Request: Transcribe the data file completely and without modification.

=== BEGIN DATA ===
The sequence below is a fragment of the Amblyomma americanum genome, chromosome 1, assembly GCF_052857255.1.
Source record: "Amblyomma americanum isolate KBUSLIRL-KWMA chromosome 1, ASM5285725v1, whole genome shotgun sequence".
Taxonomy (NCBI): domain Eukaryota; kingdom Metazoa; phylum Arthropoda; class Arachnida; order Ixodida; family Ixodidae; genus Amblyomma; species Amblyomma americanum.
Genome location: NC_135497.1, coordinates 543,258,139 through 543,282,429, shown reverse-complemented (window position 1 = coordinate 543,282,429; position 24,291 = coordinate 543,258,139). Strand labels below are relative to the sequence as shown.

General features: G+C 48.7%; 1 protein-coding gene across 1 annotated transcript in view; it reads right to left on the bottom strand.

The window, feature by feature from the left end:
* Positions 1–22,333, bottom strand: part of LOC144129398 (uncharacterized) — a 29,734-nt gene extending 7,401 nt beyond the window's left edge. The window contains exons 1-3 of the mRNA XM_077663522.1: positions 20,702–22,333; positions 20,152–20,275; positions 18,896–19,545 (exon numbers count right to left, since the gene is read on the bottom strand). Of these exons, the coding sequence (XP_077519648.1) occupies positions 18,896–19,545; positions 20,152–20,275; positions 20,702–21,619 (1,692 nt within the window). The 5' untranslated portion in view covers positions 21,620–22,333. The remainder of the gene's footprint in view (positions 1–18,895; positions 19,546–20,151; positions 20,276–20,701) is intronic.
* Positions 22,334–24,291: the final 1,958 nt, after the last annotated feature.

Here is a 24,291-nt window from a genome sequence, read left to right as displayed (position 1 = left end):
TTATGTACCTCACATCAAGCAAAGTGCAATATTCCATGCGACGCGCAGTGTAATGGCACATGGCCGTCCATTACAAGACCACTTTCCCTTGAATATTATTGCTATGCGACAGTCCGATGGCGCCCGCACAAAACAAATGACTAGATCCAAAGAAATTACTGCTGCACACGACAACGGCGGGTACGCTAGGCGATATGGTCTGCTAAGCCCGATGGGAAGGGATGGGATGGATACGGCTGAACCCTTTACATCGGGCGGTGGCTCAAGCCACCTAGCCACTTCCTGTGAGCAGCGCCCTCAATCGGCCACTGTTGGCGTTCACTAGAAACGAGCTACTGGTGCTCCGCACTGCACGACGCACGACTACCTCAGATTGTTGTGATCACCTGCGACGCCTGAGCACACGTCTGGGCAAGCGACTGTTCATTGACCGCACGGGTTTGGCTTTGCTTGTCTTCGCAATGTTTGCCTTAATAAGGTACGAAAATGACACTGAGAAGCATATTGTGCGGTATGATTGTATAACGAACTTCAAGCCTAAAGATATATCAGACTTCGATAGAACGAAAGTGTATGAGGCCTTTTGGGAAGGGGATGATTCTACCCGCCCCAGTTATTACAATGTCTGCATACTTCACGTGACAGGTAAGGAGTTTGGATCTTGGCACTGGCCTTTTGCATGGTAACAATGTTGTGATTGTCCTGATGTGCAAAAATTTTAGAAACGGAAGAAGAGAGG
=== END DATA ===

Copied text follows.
The sequence below is a fragment of the Amblyomma americanum genome, chromosome 1, assembly GCF_052857255.1.
Source record: "Amblyomma americanum isolate KBUSLIRL-KWMA chromosome 1, ASM5285725v1, whole genome shotgun sequence".
Taxonomy (NCBI): domain Eukaryota; kingdom Metazoa; phylum Arthropoda; class Arachnida; order Ixodida; family Ixodidae; genus Amblyomma; species Amblyomma americanum.
Genome location: NC_135497.1, coordinates 543,258,139 through 543,282,429, shown reverse-complemented (window position 1 = coordinate 543,282,429; position 24,291 = coordinate 543,258,139). Strand labels below are relative to the sequence as shown.

General features: G+C 48.7%; 1 protein-coding gene across 1 annotated transcript in view; it reads right to left on the bottom strand.

The window, feature by feature from the left end:
* Positions 1–22,333, bottom strand: part of LOC144129398 (uncharacterized) — a 29,734-nt gene extending 7,401 nt beyond the window's left edge. The window contains exons 1-3 of the mRNA XM_077663522.1: positions 20,702–22,333; positions 20,152–20,275; positions 18,896–19,545 (exon numbers count right to left, since the gene is read on the bottom strand). Of these exons, the coding sequence (XP_077519648.1) occupies positions 18,896–19,545; positions 20,152–20,275; positions 20,702–21,619 (1,692 nt within the window). The 5' untranslated portion in view covers positions 21,620–22,333. The remainder of the gene's footprint in view (positions 1–18,895; positions 19,546–20,151; positions 20,276–20,701) is intronic.
* Positions 22,334–24,291: the final 1,958 nt, after the last annotated feature.

Here is a 24,291-nt window from a genome sequence, read left to right as displayed (position 1 = left end):
TTATGTACCTCACATCAAGCAAAGTGCAATATTCCATGCGACGCGCAGTGTAATGGCACATGGCCGTCCATTACAAGACCACTTTCCCTTGAATATTATTGCTATGCGACAGTCCGATGGCGCCCGCACAAAACAAATGACTAGATCCAAAGAAATTACTGCTGCACACGACAACGGCGGGTACGCTAGGCGATATGGTCTGCTAAGCCCGATGGGAAGGGATGGGATGGATACGGCTGAACCCTTTACATCGGGCGGTGGCTCAAGCCACCTAGCCACTTCCTGTGAGCAGCGCCCTCAATCGGCCACTGTTGGCGTTCACTAGAAACGAGCTACTGGTGCTCCGCACTGCACGACGCACGACTACCTCAGATTGTTGTGATCACCTGCGACGCCTGAGCACACGTCTGGGCAAGCGACTGTTCATTGACCGCACGGGTTTGGCTTTGCTTGTCTTCGCAATGTTTGCCTTAATAAGGTACGAAAATGACACTGAGAAGCATATTGTGCGGTATGATTGTATAACGAACTTCAAGCCTAAAGATATATCAGACTTCGATAGAACGAAAGTGTATGAGGCCTTTTGGGAAGGGGATGATTCTACCCGCCCCAGTTATTACAATGTCTGCATACTTCACGTGACAGGTAAGGAGTTTGGATCTTGGCACTGGCCTTTTGCATGGTAACAATGTTGTGATTGTCCTGATGTGCAAAAATTTTAGAAACGGAAGAAGAGAGG